Sheriff Sarah

Sheriff Sarah

Monday, March 11, 2013

Pediatric Liver Disease Profile #1: Biliary Atresia

Throughout the coming months I'll be writing profiles of different pediatric liver diseases. This world used to be invisible to me before Sarah's diagnosis. I'm grateful to be part of a wonderful community of people who care for each other, advocate for their children and try to bring awareness to their own little parts of the world.

Up first, the disease that affected my family: biliary atresia.

Biliary atresia is a rare pediatric liver disease that affects infants in about every 10,000-20,000 births. Race can factor into this number, and females are generally affected more than males. 

The essence of biliary atresia is the liver's inability to excrete bile (the "garbage"). This is due to bile ducts being too small to be efficient or completely non-existent. Without the ability to rid itself of bile, the liver is poisoned, leading to a hardening of the organ. If not diagnosed within 8-12 weeks of age, serious complications can occur. The disease is already life-threatening to begin with but if diagnosis lags, the danger increases. 

Hardening of the liver (as in cirrhosis) can lead to impeded blood flow which causes varices, as the blood must find "alternate" routes through the body to the heart. These varices (essentially, internal varicose veins) first cause the spleen to increase to an abnormal size before before making a new path through the spleen to the esophagus and beyond. In the absence of immediate care, these varices can burst with serious ramifications.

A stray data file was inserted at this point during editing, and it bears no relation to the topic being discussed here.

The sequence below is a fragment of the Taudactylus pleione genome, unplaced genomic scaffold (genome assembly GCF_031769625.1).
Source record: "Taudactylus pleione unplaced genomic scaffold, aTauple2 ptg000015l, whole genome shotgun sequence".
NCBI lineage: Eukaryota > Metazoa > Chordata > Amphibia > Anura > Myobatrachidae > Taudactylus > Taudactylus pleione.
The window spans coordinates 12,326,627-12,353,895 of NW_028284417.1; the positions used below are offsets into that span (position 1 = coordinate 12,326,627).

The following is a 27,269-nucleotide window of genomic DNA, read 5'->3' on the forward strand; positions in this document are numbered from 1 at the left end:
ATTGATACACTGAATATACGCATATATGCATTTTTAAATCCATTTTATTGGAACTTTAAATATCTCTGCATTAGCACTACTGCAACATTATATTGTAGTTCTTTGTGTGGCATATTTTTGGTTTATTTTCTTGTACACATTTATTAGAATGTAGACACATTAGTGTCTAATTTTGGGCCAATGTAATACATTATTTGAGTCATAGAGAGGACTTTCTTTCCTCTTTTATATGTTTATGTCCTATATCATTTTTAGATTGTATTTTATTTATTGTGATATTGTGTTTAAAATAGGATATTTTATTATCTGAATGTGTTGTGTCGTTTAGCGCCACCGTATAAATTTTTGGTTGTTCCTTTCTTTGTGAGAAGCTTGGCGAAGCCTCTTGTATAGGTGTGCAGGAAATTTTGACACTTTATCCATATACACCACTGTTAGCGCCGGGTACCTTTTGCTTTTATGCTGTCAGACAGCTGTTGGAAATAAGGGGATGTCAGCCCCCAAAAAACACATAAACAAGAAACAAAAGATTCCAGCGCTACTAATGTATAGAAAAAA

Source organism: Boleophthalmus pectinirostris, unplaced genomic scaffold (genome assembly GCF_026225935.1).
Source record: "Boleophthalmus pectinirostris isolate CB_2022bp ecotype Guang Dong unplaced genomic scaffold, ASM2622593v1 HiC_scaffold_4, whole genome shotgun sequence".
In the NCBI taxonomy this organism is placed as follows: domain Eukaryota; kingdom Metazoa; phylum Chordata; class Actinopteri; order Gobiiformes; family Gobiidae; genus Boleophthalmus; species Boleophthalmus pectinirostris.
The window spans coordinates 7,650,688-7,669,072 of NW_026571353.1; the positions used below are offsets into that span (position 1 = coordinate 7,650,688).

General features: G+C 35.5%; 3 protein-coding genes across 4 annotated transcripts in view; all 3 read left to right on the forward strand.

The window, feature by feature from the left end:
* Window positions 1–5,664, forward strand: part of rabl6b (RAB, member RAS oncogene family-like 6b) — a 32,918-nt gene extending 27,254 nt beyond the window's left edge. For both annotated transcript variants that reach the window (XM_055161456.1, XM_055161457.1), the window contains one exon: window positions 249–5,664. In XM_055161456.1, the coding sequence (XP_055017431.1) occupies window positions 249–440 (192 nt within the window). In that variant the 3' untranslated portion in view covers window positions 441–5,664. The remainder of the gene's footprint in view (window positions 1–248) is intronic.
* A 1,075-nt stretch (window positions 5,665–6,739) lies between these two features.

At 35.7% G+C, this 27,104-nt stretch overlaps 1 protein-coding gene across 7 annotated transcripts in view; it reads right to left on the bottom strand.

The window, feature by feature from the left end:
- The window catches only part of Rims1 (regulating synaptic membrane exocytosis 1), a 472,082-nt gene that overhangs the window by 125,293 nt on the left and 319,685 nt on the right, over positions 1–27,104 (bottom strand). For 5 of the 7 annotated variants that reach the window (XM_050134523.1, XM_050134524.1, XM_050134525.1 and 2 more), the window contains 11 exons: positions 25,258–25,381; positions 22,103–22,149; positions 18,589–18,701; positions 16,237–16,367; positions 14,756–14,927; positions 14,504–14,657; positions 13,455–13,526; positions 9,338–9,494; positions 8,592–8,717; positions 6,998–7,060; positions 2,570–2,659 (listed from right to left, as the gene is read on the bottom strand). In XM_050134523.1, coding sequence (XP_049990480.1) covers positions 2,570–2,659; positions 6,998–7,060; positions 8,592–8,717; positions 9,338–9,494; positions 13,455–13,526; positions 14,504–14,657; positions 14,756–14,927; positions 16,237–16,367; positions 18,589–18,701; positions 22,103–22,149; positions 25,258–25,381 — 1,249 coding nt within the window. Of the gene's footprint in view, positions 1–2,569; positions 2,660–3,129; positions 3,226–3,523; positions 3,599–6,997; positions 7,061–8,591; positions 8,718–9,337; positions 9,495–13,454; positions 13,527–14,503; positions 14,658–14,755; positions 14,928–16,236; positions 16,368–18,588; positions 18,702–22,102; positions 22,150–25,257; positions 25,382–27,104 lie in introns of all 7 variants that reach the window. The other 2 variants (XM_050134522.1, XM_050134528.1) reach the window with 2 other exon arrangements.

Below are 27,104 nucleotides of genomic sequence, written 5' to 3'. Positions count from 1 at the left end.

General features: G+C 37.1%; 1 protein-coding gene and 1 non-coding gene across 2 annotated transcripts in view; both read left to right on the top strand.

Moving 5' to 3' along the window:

The first step in restoring the liver's ideal function is the Kasai surgery. The Kasai takes a piece of the small intestine and attaches it directly to the liver in order to allow bile drainage. Sometimes this is enough to restore the liver's health and no transplant is necessary. 

If the liver has been too badly damaged to continue for the long term, transplant is the only viable option. 

Standard symptoms include jaundice (body and eyes), distended belly, lack of appetite, white stool and lethargy. These may or may not ALL be present but if you have a question, you should request your pediatrician request blood tests. 

Links for Reference and Education:

National Digestive Diseases Information Clearinghouse

Cincinnati Children's Hospital

American Liver Foundation

American Pediatric Surgical Association

The Children's Hospital of Philadelphia

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